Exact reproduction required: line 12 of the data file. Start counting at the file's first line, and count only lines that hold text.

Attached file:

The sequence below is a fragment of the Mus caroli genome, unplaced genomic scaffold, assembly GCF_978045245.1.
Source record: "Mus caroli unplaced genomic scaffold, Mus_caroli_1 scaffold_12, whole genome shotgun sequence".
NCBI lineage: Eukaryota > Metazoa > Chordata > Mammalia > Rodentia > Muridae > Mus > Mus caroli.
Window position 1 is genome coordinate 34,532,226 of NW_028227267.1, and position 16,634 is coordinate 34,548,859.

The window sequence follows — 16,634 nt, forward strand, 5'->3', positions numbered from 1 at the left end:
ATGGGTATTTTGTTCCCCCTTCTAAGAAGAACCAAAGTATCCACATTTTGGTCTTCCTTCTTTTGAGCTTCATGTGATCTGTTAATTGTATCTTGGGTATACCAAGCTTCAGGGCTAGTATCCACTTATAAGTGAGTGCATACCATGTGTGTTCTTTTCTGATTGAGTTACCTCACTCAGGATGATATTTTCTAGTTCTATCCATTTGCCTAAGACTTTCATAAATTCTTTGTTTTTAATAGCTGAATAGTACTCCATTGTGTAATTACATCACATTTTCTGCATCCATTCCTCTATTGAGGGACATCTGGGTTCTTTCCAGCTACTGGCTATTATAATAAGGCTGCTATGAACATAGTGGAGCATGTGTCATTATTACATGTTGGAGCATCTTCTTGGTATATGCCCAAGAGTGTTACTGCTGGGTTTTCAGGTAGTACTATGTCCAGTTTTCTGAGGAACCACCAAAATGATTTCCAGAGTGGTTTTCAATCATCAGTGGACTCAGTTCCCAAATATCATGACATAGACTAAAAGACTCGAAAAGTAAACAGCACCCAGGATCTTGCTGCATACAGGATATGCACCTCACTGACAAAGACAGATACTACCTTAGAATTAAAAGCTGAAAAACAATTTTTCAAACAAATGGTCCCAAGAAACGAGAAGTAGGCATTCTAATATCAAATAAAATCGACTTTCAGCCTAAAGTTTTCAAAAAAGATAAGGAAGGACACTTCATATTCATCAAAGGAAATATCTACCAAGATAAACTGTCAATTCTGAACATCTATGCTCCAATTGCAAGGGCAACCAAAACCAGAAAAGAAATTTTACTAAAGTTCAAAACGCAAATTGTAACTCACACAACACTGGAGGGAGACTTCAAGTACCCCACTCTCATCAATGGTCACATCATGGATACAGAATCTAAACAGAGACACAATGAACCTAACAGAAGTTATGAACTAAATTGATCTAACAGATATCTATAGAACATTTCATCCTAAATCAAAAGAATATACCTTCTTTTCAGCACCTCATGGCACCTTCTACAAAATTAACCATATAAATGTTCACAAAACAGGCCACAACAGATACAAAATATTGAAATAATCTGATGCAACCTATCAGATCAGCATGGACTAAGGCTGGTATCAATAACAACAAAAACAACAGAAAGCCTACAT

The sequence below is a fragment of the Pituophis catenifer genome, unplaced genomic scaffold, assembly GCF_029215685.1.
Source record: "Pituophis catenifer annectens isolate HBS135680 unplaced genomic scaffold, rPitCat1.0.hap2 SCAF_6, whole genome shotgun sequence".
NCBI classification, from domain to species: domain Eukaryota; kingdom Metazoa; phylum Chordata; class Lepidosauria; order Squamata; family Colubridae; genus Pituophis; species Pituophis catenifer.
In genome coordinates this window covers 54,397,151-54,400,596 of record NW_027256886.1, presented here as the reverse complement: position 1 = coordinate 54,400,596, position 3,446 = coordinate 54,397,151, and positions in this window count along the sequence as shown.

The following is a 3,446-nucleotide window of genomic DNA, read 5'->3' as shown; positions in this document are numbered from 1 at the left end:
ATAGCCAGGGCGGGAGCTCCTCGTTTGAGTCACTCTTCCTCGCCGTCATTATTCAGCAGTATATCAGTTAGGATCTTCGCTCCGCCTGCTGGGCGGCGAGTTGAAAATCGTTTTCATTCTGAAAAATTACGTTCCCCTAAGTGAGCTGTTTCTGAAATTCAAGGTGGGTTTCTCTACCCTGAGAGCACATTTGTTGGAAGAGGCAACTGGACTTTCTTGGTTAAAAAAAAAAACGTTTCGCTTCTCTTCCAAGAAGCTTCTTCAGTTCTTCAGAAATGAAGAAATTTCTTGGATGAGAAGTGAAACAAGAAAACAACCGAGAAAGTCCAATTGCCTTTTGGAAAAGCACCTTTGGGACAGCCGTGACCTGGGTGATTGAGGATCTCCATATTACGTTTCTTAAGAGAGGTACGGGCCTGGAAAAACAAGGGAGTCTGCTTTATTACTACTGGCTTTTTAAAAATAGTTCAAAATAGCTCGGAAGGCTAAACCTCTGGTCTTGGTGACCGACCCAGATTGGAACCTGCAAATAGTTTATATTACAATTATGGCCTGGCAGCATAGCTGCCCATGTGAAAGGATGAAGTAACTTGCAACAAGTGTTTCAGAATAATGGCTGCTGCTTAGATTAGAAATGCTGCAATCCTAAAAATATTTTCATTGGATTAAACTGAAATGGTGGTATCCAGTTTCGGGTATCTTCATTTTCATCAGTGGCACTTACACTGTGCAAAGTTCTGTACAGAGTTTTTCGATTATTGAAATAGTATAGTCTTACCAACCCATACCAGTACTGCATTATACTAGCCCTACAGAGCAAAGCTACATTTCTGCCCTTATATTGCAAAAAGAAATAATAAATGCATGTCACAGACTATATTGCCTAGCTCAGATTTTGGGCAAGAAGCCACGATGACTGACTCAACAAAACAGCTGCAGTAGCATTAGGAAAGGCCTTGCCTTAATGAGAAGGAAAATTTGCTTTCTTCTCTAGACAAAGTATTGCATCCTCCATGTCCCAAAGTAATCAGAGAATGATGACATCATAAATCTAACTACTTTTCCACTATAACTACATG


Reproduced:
ATAGCCAGGGCGGGAGCTCCTCGTTTGAGTCACTCTTCCTCGCCGTCATTATTCAGCAGTATATCAGTTAGGATCTTCGCTCCGCCTGCTGGGCGGCGAGTTGAAAATCGTTTTCATTCTGAAAAATTACGTTCCCCTAAGTGAGCTGTTTCTGAAATTCAAGGTGGGTTTCTCTACCCTGAGAGCACATTTGTTGGAAGAGGCAACTGGACTTTCTTGGTTAAAAAAAAAAACGTTTCGCTTCTCTTCCAAGAAGCTTCTTCAGTTCTTCAGAAATGAAGAAATTTCTTGGATGAGAAGTGAAACAAGAAAACAACCGAGAAAGTCCAATTGCCTTTTGGAAAAGCACCTTTGGGACAGCCGTGACCTGGGTGATTGAGGATCTCCATATTACGTTTCTTAAGAGAGGTACGGGCCTGGAAAAACAAGGGAGTCTGCTTTATTACTACTGGCTTTTTAAAAATAGTTCAAAATAGCTCGGAAGGCTAAACCTCTGGTCTTGGTGACCGACCCAGATTGGAACCTGCAAATAGTTTATATTACAATTATGGCCTGGCAGCATAGCTGCCCATGTGAAAGGATGAAGTAACTTGCAACAAGTGTTTCAGAATAATGGCTGCTGCTTAGATTAGAAATGCTGCAATCCTAAAAATATTTTCATTGGATTAAACTGAAATGGTGGTATCCAGTTTCGGGTATCTTCATTTTCATCAGTGGCACTTACACTGTGCAAAGTTCTGTACAGAGTTTTTCGATTATTGAAATAGTATAGTCTTACCAACCCATACCAGTACTGCATTATACTAGCCCTACAGAGCAAAGCTACATTTCTGCCCTTATATTGCAAAAAGAAATAATAAATGCATGTCACAGACTATATTGCCTAGCTCAGATTTTGGGCAAGAAGCCACGATGACTGACTCAACAAAACAGCTGCAGTAGCATTAGGAAAGGCCTTGCCTTAATGAGAAGGAAAATTTGCTTTCTTCTCTAGACAAAGTATTGCATCCTCCATGTCCCAAAGTAATCAGAGAATGATGACATCATAAATCTAACTACTTTTCCACTATAACTACATG